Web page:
With over two decades of experience in the technology industry, Hitachi Vantara CEO Sheila Rohra is no stranger to data management and infrastructure.

With a background in electrical engineering, Rohra originally joined Hitachi Vantara in February 2023 as its chief business strategy officer before becoming its CEO last October. 

With a little over six months in her role, Rohra plans to cement Hitachi Vantara’s approach to AI and support its customers in achieving sustainable AI. 

In a 2024 survey conducted by research and analysis company GlobalData, around 27% of businesses reported that they had a high adoption rate of AI in their workload processes. This is up from just 10% in November 2023. 

As businesses move to integrate AI into their workloads, how is AI adoption impacting ESG (Environmental, Social, and Governance) principles? 

Rohra says that businesses are only now realising the full impact of AI on the environment. 

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“Making [AI] useful is going to consume a lot of power. And a lot of power means a lot of cooling, which means a lot of water,” she says.

A 2023 study by Cornell University suggested that OpenAI’s ChatGPT used nearly 500 millilitres of water around every 50 prompts. 

“Businesses, including Hitachi, are looking at this closely,” says Rohra. “I think the key thing is to really to raise awareness… Hitachi Vantara does regular [carbon] measurements.” 

Rohra maintained that with the right infrastructure in place, businesses leveraging AI could do so in an environmentally friendly way and notes AI’s potential in helping monitor climate change closely. 

“We should be able to deliver systems and solutions, that can actually help drive other businesses to be more energy efficient, and helping them with AI technology to even optimise some of the calculations in the [AI] algorithms as well, so it does not consume as much,” says Rohra.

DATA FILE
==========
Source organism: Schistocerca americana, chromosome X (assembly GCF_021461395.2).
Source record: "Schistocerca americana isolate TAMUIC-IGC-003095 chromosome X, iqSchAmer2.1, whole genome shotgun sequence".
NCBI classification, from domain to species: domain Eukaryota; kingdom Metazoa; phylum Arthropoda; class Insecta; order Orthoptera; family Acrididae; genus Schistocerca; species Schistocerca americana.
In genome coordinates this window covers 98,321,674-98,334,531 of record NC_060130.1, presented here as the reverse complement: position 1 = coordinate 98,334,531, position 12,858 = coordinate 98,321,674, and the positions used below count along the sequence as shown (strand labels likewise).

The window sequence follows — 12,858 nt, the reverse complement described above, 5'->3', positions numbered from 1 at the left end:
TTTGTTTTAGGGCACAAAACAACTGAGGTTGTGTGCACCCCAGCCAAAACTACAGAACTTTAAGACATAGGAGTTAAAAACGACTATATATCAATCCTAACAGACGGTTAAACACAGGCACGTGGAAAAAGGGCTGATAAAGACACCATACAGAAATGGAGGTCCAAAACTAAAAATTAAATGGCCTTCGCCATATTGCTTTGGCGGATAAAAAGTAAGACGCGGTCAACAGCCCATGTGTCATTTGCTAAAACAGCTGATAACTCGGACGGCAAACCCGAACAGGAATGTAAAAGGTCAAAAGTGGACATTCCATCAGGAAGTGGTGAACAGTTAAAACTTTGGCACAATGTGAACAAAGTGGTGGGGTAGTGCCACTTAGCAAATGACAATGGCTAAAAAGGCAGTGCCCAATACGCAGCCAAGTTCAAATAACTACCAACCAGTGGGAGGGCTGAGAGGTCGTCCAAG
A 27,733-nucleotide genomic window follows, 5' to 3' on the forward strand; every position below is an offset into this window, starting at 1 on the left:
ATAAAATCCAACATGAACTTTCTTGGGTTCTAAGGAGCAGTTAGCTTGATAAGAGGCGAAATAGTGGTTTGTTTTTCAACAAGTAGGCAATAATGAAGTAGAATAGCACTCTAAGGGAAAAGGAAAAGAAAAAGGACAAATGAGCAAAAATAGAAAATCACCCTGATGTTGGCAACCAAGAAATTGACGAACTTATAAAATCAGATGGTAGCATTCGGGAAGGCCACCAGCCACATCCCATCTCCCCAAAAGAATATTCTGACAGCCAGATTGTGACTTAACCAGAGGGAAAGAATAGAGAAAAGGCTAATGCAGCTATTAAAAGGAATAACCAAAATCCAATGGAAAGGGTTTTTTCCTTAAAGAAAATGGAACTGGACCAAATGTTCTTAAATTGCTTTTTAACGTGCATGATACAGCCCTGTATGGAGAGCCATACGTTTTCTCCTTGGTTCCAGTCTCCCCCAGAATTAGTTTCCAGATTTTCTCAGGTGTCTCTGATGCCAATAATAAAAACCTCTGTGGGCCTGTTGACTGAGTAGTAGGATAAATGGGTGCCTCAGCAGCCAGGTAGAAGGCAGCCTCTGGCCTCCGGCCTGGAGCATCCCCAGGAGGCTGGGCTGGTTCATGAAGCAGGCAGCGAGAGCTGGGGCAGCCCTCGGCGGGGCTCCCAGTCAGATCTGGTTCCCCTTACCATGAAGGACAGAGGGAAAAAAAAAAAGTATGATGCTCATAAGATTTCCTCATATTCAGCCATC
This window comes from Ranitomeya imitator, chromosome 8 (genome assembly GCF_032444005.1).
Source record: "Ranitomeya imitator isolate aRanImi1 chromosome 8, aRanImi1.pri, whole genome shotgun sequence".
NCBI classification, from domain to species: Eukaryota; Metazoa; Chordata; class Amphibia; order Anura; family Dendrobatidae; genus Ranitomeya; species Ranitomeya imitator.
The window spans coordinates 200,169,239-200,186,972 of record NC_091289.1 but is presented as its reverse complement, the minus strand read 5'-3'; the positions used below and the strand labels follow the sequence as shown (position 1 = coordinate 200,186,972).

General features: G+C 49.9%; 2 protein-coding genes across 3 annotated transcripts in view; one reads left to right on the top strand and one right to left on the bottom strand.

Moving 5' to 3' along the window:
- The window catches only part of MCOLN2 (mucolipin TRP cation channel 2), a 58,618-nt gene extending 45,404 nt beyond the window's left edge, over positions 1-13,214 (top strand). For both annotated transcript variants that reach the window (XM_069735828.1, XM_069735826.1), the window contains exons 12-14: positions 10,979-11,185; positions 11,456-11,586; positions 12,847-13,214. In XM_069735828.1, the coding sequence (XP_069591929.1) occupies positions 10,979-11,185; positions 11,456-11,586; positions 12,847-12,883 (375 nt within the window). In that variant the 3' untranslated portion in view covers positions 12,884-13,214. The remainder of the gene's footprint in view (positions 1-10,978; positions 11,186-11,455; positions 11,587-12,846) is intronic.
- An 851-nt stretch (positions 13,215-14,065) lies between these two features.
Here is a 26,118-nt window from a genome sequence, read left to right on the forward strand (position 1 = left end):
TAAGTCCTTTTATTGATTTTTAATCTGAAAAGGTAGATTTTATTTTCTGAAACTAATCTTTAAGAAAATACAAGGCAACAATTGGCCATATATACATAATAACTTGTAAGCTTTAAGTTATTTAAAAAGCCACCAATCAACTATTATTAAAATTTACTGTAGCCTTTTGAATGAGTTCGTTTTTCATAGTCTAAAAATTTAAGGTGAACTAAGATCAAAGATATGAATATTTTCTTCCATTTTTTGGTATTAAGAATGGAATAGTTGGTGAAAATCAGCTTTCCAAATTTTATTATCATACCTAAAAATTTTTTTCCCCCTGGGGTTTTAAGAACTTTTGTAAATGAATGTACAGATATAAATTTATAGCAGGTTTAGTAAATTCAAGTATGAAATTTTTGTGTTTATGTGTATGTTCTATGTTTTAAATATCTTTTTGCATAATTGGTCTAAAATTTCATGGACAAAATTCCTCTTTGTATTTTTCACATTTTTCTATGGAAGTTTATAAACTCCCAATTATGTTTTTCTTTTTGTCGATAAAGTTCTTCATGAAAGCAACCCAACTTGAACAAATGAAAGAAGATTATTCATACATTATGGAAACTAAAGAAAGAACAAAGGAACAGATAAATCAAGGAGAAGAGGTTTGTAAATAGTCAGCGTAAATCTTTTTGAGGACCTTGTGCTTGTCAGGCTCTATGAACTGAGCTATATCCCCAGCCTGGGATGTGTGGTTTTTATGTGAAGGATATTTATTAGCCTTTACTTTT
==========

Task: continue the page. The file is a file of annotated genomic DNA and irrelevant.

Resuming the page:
Hitachi Vantara recently committed to becoming carbon neutral in direct and indirect emissions by 2030.  

While many companies have publicly committed to ESG policies, consumer opinion and trust of these commitments has been shaky. 

Despite over 44% of participants in a 2024 GlobalData survey answering that their company did have a set of ESG principles, only 7% of respondents believed that companies were fully committed to these principles. 

But for Hitachi Vantara, transparency is essential in instilling confidence in its ESG commitments. 

“It has to start with us,” explains Rohra, “I’m very proud to work for Hitachi Limited, because sustainability is in almost every internal and external conversation. [Sustainability] is not just a word that is thrown out.” 

Rohra states that Hitachi Vantara’s technology has one of the lowest carbon footprints compared to other data infrastructure providers. 

Hitachi Vantara customer Infosys managed to reduce its electricity and air-conditioning costs up 60% by using Hitachi Vantara’s technology in its data centres. It achieved this while continuing to run applications up to 90% faster than its previous-generation storage. 

Rohra says that she noticed every company seeking collaboration with Hitachi Vantara centred their conversations around cutting their environmental impact. 

“Every customer conversation I’ve engaged with was about carbon neutrality, and they’ve been asking us how actually, can we help them,” continues Rohra, “… a business like Hitachi Vantara can actually help.” 

Türk Telecom was able to drastically cut its carbon footprint using Hitachi Virtual Storage systems technology. Using Hitachi’s architecture, Türk Telecom was able to use only nine data cabinets instead of 23, reducing its power and cooling requirements by 60%.  

Looking forward, Rohra says that Hitachi Vantara is aspiring to become the leader of hybrid cloud companies. 

“That’s a really big statement,” she acknowledges, but states that there are several critical reasons consolidating the company’s aim. 

“We have unbreakable mission critical technology, so verticals such as banks and healthcare will not be able to replace us,” she states, “data in the workflows will have to live both on premise and cloud at least through my lifetime, because it just has such a massive growth and there is no clear leader around.” 

“The hybrid cloud strategy realisation will, at least for Hitachi Vantara, come out of how we manage the data using AI,” she continues, “And since our company is heavily invested in that, that’s actually why I feel we can do this.” 

In 2023, Hitachi Vantara established a $300m fund towards AI initiatives. 

“We are one of the few infrastructure companies that can really separate our software from the hardware,” she concludes. “This software for storage can reside anywhere, depending on where the customer is, and this is something that is very unique to Hitachi Vantara.”